Moshing Exciting but dangerous
By MARTHA IRVINE
The Associated Press (Feb'96)
BERKELEY, Calif. - Some call them a testament to testosterone.
They are mosh pits - masses of mostly teenage and twenty-something guys who flail their
arms and slam into each another at concerts and clubs.
And never mind injuries, says Ken Harvey, who drips with sweat as he walks off the chaotic
dance floor at Berkeley Square club. Despite a broken nose, wrist and ankles, he speaks of
moshing almost with reverence.
"It's a thrill - a rush," the 27-year-old from Richmond says, yelling over blaring music. "It's
like one big, happy family out there."
But some medical professionals, crowd control experts, and even some concert-goers aren't
convinced. As its popularity increases and spreads across the country, moshing is getting
rougher, they say. And that means injuries are on the rise.
"Now all the stupid jocks show up from the suburbs, and it's like a football game," Eric
Larsen, a 28-year-old mosher from Alameda, says as he stands outside another San Francisco
In its infancy in the early to mid-1980s, moshing was known mostly as slam dancing in New
York and West Coast punk music clubs. Mosh pits have since evolved to include diving from the
stage into the pit and body surfing, or laying flat over the crowd while riding the wave of bodies.
And it's no longer just punk.
"Now they're moshing to anything -- even Tony Bennett," says Dr. David Relman, a Palo
Alto physician who volunteers at concerts.
But while the music can be mellow, the moshing often isn't.
"I've been hurt, but it's cool. That's what it's about," says eighteen- year-old Mike Fricks of
Benicia. "It's about getting in there and bangin' some heads."
Dr. Relman says that attitude is common at concerts, especially among teenagers.
"(Injuries) are like little badges of honor. We sew people up, and they're pretty happy about
that. It's a sign that they've had the experience," says Relman, one of about five hundred
medical professionals who volunteer for Rock Medicine.
The program is a joint effort of the Haight-Ashbury Free Medical Clinic and promoter Bill
Graham Presents, both based in San Francisco.
Some bands ask fans not to mosh. Others encourage it.
National acts such as Green Day and Nine Inch Nails both insist that concert venues
provide "festival seating," an open area where fans can mosh.
Jim Baltutis, a spokesman for Green Day, says the band's staff works with local security
staff to make mosh pits safer. The band contends it's often security people who cause injuries
when they interfere in mosh pits.
Responsibility for injuries is, however, a matter of opinion.
Security guards at Berkeley Square pull troublemakers out of mosh pits, club owner Omar
Nashir says. But he adds that often there's little a club can do to prevent injury.
"You see this," Nashir says, pointing to a disclaimer on the back of a ticket to one of his
shows. "That's what makes me not liable." Many concert promoters and club owners refuse to
discuss the subject of mosh pit injuries.
That's not surprising to Paul Wertheimer, a consultant with Chicago-based Crowd
"This is a huge problem for the industry, but they're failing to do anything about it,"
Wertheimer says. "I've heard one promoter tell other promoters, 'Don't acknowledge it, and
perhaps you won't be held liable.'"
Wertheimer, a former public information officer for Cincinnati, got involved in crowd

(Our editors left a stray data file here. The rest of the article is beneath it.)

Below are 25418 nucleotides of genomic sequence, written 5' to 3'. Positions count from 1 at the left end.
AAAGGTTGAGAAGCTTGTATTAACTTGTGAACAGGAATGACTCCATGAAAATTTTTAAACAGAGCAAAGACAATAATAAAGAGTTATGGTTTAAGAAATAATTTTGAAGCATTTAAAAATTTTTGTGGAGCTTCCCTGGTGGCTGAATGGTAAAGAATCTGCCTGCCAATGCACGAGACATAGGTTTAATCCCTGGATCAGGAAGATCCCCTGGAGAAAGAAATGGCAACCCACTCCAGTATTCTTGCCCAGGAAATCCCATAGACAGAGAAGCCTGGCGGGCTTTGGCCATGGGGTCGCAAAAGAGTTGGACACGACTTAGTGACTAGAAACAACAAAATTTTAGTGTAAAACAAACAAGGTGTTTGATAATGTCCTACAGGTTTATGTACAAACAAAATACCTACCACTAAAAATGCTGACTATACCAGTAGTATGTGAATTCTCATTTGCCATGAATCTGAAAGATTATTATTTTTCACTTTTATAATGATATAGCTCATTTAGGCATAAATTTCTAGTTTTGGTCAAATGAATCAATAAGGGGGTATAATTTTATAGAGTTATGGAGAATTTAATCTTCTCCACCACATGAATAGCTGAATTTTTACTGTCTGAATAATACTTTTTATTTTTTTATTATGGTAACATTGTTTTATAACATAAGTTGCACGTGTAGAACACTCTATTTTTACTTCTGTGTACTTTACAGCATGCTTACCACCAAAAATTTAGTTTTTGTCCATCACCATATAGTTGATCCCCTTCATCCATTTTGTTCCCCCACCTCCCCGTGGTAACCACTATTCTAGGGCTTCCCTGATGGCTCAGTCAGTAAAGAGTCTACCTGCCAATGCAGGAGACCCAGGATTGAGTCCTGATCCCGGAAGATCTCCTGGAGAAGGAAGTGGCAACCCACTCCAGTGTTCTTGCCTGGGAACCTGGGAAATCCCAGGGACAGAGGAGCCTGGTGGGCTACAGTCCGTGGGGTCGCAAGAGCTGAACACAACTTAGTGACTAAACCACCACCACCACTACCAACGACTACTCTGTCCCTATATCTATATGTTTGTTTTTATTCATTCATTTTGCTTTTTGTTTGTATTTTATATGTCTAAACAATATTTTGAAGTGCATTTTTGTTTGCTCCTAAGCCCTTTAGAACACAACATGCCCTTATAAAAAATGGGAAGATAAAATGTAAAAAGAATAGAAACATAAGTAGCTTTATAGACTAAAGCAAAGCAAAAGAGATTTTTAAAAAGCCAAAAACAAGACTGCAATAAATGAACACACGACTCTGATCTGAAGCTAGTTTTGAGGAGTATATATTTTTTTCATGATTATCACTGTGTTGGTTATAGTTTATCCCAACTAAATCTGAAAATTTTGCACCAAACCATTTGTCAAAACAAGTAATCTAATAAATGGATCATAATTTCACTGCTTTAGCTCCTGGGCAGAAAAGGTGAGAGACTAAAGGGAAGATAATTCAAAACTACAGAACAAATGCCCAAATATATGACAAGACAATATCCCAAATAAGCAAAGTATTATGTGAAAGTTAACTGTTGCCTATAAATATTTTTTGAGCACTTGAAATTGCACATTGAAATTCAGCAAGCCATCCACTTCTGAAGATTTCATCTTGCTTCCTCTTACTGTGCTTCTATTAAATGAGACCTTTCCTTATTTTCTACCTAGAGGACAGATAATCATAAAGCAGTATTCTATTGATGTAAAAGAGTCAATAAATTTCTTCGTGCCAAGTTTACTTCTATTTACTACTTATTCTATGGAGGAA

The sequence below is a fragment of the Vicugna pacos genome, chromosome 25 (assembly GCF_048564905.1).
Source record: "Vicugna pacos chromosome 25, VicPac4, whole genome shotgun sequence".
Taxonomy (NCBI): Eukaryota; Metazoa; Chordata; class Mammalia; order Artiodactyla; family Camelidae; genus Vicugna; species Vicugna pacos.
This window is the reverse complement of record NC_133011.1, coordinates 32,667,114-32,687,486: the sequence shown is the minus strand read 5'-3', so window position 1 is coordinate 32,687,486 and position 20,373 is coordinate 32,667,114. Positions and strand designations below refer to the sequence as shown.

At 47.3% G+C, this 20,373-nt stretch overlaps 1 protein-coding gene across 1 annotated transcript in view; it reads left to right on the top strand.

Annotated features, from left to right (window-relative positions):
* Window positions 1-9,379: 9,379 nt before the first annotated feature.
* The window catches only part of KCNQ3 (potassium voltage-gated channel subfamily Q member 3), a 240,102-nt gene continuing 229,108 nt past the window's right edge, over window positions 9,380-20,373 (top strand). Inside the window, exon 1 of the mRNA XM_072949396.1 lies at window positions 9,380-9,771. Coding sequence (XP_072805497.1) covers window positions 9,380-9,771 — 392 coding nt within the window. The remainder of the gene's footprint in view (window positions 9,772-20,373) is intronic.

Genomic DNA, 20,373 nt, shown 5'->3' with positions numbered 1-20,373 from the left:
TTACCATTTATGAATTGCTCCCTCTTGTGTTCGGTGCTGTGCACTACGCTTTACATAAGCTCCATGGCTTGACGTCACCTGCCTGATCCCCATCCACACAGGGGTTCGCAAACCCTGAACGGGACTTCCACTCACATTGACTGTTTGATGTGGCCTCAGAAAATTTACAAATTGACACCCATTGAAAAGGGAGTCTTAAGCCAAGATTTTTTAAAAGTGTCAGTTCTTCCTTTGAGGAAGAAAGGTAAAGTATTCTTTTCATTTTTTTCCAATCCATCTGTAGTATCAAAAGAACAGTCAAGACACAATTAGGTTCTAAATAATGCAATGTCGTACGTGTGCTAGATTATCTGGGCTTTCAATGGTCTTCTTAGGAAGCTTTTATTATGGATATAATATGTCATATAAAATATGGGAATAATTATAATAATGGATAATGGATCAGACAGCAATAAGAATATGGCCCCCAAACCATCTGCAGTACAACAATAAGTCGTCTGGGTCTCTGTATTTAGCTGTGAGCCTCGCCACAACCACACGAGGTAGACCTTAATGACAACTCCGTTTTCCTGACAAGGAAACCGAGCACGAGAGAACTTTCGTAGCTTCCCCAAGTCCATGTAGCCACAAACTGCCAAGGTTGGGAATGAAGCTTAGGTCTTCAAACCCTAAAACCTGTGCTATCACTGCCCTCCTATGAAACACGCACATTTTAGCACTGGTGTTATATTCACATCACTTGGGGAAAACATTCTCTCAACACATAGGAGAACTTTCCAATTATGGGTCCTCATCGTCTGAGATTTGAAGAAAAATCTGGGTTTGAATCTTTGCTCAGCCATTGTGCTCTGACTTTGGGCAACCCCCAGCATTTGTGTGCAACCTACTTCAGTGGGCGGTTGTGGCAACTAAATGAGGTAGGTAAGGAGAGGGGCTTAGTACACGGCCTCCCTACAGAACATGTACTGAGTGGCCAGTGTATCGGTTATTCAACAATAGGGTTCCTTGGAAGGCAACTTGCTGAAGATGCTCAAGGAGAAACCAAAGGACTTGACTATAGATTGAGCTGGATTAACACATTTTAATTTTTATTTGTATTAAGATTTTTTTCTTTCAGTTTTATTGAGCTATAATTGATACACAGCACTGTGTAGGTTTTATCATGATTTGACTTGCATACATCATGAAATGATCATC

management after compiling a report about the Who concert where eleven people were crushed
to death at Cincinnati's Riverfront Stadium in 1979.
Now in business for himself, Wertheimer has released an annual Rock Concert Safety
Survey since 1992 and has testified as an expert in the growing number of lawsuits over
His 1995 study, which highlighted moshing, noted two moshing deaths in 1994 _ one in New
York, the other in London. Other injuries included paralysis.
Wertheimer has found no reports of moshing deaths in 1995 but says serious injuries
continue. "And what I find is only the tip of the iceberg," he says.
Some medical professionals agree that mosh pits are ripe for spinal and head injuries,
among others. Sheila Wolff, a physical therapist in Cincinnati, recently treated a man in his
twenties who was paralyzed at a concert.
"The potential for injury is just so great," says Wolff, a clinical specialist in spinal cord injury
at the Drake Center, a rehabilitation and long-term care facility. "It's just a risk that's not worth
Still, Dr. Relman contends that people in their twenties generally are more aware of so-
called moshing "etiquette," a self-imposed vow to watch out for the other guy.
It's the younger concert-goers he worries about.
"Having ten - and eleven-year-olds going to Green Day concerts who've only seen moshing
on MTV - that concerns me," Relman says.
As moshing spreads to smaller towns, the chance for injury may increase, he says.
Late last year, fourteen -year-old Harold Murrain Jr., of Vancouver, Washington, says he
was injured while moshing at an all-ages show at a Portland, Oregon club. He says he split the
back of his head open after he was dropped while body surfing. The injury required seven
"But it's still fun," says Murrain, who first moshed at age twelve. "You just have to be kind of
careful." He was at the club with a friend and the friend's mom. But he says his parents are
reluctant to let him go to another show. "I haven't asked lately," he admits.
Dr. Relman says trying to keep teens away isn't the answer.
"Yes, the point is sometimes to bonk each other in the head," he says. "But I'd rather see
that than having kids drinking and driving down the highway and terrorizing shopping centers."
Older moshers, like Harvey, say trying to control mosh pits misses the point. Mosh pits, he
says, are like life.
"It's a dog-eat-dog world," Harvey says. "You gotta just go for it."